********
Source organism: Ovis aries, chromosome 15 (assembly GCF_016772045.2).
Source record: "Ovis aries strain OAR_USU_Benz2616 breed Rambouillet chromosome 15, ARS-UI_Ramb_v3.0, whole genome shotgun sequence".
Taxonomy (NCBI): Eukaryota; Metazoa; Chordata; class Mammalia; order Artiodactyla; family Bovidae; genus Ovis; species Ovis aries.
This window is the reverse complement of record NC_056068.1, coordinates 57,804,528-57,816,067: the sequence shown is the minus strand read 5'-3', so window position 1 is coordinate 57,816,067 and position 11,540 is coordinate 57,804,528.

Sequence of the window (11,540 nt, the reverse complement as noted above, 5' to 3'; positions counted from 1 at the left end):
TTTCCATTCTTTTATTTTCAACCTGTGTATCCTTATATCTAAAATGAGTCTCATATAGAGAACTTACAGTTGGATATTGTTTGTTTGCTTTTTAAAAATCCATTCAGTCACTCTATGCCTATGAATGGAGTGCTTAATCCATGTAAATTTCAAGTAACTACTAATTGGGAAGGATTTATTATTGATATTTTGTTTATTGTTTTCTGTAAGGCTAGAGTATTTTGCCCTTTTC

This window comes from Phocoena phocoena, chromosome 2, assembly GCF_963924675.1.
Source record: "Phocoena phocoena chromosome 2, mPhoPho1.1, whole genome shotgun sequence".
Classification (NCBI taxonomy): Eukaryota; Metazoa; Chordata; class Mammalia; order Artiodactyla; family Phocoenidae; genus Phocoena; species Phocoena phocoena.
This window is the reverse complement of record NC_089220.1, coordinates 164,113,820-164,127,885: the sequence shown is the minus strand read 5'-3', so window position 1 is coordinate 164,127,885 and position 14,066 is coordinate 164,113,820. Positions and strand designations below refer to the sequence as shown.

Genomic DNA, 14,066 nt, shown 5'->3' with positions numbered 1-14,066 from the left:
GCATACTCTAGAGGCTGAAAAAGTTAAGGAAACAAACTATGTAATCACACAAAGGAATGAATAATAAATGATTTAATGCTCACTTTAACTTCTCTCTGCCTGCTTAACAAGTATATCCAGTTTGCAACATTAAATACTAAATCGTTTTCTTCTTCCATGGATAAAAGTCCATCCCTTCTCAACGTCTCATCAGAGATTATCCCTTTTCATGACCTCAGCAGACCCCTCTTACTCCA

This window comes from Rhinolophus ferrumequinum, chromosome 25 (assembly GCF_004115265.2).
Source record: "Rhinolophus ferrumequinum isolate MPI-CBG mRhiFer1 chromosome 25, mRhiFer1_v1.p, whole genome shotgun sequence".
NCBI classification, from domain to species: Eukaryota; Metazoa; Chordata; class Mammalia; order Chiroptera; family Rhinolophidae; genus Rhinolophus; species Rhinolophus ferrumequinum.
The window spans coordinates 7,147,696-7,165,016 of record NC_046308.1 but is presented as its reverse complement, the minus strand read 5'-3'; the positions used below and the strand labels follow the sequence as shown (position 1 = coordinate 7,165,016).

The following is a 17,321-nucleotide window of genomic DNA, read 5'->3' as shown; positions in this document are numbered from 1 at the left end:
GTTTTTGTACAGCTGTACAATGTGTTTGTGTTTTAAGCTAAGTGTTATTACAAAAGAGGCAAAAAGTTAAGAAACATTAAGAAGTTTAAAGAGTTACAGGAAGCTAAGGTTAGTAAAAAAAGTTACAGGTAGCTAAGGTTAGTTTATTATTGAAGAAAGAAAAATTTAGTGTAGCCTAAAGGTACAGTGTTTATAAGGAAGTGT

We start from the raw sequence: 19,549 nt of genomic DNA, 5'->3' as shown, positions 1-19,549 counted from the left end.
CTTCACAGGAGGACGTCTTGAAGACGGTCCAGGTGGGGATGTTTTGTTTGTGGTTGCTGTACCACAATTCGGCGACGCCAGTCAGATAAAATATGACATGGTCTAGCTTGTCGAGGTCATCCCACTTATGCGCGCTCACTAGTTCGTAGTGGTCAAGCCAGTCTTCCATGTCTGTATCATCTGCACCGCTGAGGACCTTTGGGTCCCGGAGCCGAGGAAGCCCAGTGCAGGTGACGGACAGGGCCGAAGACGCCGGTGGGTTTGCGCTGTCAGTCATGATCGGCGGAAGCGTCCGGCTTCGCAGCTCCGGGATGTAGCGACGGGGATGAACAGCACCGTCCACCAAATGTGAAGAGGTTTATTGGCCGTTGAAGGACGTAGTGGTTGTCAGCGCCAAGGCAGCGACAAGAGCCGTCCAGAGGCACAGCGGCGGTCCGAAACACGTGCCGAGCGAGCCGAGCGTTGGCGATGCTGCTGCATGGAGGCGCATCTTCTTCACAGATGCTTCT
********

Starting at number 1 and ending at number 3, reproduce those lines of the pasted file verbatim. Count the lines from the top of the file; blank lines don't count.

Source organism: Ovis aries, chromosome 15 (assembly GCF_016772045.2).
Source record: "Ovis aries strain OAR_USU_Benz2616 breed Rambouillet chromosome 15, ARS-UI_Ramb_v3.0, whole genome shotgun sequence".
Taxonomy (NCBI): Eukaryota; Metazoa; Chordata; class Mammalia; order Artiodactyla; family Bovidae; genus Ovis; species Ovis aries.